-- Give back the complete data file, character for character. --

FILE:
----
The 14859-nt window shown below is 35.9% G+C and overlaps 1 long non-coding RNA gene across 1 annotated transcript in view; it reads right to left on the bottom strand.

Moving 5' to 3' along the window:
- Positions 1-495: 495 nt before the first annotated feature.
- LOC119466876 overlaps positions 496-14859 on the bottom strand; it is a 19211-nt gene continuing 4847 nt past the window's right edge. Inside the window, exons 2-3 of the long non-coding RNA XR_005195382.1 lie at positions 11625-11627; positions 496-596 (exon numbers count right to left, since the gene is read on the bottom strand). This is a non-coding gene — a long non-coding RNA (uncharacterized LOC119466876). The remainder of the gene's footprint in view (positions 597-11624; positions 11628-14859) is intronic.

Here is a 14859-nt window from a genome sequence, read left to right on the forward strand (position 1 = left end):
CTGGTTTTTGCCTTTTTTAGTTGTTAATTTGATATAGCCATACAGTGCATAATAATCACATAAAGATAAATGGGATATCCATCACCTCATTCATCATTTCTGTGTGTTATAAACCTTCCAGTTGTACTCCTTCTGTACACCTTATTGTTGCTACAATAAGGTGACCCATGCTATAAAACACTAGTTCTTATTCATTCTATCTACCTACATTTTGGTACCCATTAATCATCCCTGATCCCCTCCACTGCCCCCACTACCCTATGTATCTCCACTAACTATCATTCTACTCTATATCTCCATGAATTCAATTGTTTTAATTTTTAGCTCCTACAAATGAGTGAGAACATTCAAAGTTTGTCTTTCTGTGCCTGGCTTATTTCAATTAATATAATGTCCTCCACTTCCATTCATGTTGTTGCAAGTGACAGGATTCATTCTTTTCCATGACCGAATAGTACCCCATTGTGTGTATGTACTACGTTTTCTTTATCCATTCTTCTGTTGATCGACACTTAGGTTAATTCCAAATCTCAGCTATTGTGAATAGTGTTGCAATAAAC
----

The 14859-nt window shown below is 35.9% G+C and overlaps 1 long non-coding RNA gene across 1 annotated transcript in view; it reads right to left on the bottom strand.

Moving 5' to 3' along the window:
- Positions 1-495: 495 nt before the first annotated feature.
- LOC119466876 overlaps positions 496-14859 on the bottom strand; it is a 19211-nt gene continuing 4847 nt past the window's right edge. Inside the window, exons 2-3 of the long non-coding RNA XR_005195382.1 lie at positions 11625-11627; positions 496-596 (exon numbers count right to left, since the gene is read on the bottom strand). This is a non-coding gene — a long non-coding RNA (uncharacterized LOC119466876). The remainder of the gene's footprint in view (positions 597-11624; positions 11628-14859) is intronic.

Here is a 14859-nt window from a genome sequence, read left to right on the forward strand (position 1 = left end):
CTGGTTTTTGCCTTTTTTAGTTGTTAATTTGATATAGCCATACAGTGCATAATAATCACATAAAGATAAATGGGATATCCATCACCTCATTCATCATTTCTGTGTGTTATAAACCTTCCAGTTGTACTCCTTCTGTACACCTTATTGTTGCTACAATAAGGTGACCCATGCTATAAAACACTAGTTCTTATTCATTCTATCTACCTACATTTTGGTACCCATTAATCATCCCTGATCCCCTCCACTGCCCCCACTACCCTATGTATCTCCACTAACTATCATTCTACTCTATATCTCCATGAATTCAATTGTTTTAATTTTTAGCTCCTACAAATGAGTGAGAACATTCAAAGTTTGTCTTTCTGTGCCTGGCTTATTTCAATTAATATAATGTCCTCCACTTCCATTCATGTTGTTGCAAGTGACAGGATTCATTCTTTTCCATGACCGAATAGTACCCCATTGTGTGTATGTACTACGTTTTCTTTATCCATTCTTCTGTTGATCGACACTTAGGTTAATTCCAAATCTCAGCTATTGTGAATAGTGTTGCAATAAAC